Get a “moo-ve” on down to the Tipsy Cow for one of its 7-ounce custom ground, grass-fed beef patties with creative toppings, along with a tasty “snack” on the side: hand-cut fries (regular, truffle or jacked-up), onion rings, pig tails (pork shoulder that’s panko-breaded), cow pou-tine, wings or brew-battered and fried maple-glazed all-natural bacon. A handful of salads are also on the menu, as well as scrumptious shakes.
. Thai 65 Café
“Thai food with a twist” at Thai 65 Café translates to a menu with family recipes flavored with herbs, natural ingredients and plenty of healthy veggies. Popular dishes include Pad Thai Tamarind, Pad See Eew, Gai Satay and Popia Tort (spring rolls served with homemade plum sauce). Rice dishes, entrées and curries round out the tasty menu.
Photo courtesy of Thai 65 Café.
. The Stone House
With its home in the Craftsman-Bungalow-style Wiley House — a designated Redmond City Landmark — The Stone House invites guests in for a food experience. With emphasis on the way the offerings appeal to the senses of taste, of course, but also sight and smell, each encounter is meant to evoke memories. Menus change according to the availability and quality of the ingredients.
. The Maltby Cafe
Homestyle cooking is at the heart of the Maltby Café. In the lower portion of an old schoolhouse, the award-winning restaurant serves breakfast all day, plus grilled and cold sandwiches, burgers, “lite lunch” options and lunch entrees. But go early — there’s a good chance of a line, and it’s open every day, but only 7 AM - 3 PM.
. The Guilt Trip
Far from typical Indian fare, The Guilt Trip fuses authentic, made-at-home Indian dishes with spices and flavors from other cuisines. The result? A menu of freshly made, inventive recipes made with restaurant-grinded spices, no preservatives, additives or coloring, only halal meat and 10 tons of flavor — and yes, guilty pleasures, including English toffee paratha and chocolate kheer.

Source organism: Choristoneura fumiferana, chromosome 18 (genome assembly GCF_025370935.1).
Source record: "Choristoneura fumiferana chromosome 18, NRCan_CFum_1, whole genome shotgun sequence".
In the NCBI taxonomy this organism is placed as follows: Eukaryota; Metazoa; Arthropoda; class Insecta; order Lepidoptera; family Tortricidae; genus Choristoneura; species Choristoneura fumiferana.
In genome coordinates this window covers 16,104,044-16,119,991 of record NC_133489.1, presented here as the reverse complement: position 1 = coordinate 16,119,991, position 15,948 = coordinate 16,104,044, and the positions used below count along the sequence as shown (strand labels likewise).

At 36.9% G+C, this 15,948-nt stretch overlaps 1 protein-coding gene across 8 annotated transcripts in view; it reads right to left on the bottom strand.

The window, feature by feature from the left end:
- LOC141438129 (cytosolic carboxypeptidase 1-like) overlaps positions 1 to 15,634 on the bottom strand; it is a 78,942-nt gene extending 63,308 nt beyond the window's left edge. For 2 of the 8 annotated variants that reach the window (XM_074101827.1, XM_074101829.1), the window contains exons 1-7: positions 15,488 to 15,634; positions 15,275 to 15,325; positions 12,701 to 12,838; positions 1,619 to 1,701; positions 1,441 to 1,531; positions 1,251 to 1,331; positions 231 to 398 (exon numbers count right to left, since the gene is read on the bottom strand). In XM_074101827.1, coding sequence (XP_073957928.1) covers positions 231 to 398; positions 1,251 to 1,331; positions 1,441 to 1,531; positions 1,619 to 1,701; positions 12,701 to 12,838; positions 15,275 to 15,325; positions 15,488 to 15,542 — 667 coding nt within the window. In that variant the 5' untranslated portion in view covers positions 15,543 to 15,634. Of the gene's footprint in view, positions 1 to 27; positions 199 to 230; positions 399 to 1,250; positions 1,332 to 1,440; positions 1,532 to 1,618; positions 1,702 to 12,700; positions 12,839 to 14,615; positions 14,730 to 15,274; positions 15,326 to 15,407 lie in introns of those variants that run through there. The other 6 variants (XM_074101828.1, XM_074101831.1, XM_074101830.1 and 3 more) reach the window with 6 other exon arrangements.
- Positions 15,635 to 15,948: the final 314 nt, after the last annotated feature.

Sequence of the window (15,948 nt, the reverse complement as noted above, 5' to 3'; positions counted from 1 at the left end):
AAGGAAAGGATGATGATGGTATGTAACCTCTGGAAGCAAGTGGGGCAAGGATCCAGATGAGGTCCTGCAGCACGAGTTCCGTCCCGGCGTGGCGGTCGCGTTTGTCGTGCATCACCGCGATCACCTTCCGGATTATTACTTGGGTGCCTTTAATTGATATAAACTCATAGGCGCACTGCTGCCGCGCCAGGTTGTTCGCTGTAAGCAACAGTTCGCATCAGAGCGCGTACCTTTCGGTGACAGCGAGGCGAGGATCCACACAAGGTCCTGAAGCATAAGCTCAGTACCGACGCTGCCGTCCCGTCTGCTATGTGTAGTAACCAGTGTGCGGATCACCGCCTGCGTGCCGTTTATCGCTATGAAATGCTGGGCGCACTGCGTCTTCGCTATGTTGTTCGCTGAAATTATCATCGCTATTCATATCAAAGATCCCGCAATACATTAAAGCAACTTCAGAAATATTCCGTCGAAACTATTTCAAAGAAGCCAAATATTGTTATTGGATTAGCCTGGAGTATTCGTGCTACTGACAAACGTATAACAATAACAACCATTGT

. Agave Cocina & Cantina
Serving contemporary handcrafted Mexican food, Agave Cocina & Cantina uses fresh, natural ingredients that have no preservatives, trans fats or lard. The sizable menu includes such classics as Carne Asada and House-made Beef Tamales, plus Camarones a la Diabla and Pollo con Crema. Wash it all down in the lively bar or on the patio with an Agave Margarita, specialty cocktail or your pick from more than 140 sipping tequilas.
Photo courtesy of Deba Wegner.
. Oto Sushi
Not solely a sushi bar, Oto Sushi surely serves up some of the freshest nigiri and sashimi around, alongside plenty of kitchen favorites and noodle dishes. Don’t forget to start with deep-fried or pan-fried gyoza, agedashi tofu or a roll of choice. Can’t make up your mind for the main meal? Create your own kitchen & sushi combo and enjoy.
Part of the charm of downtown Redmond’s Woodblock is its eating-at-a-friend’s-house vibe and pub-style atmosphere. Each dish from its diverse, frequently changing menu arrives as soon as it’s ready. Examples of enticing selections include a baked Brie, San Marzano tomato soup, Woodblock burger, house-made gnocchi and pan-seared Hakkaido scallops. Can’t make dinner? Stop in for a delectable weekend brunch or happy hour.
. Seastar Restaurant and Raw Bar
Winning multiple TripAdvisor Certificates of Excellence, Seastar’s professional service complements its seafood presentations and raw bar offerings. Whether from the sea (diver scallops, Alaskan king crab, cedar plank salmon) or from the land (house-made pastas, prime beef tenderloin filet mignon, zucchini linguini), the high-end fare is always fresh and fabulous.
Photo courtesy of Seastar Restaurant and Raw Bar.
. Facing East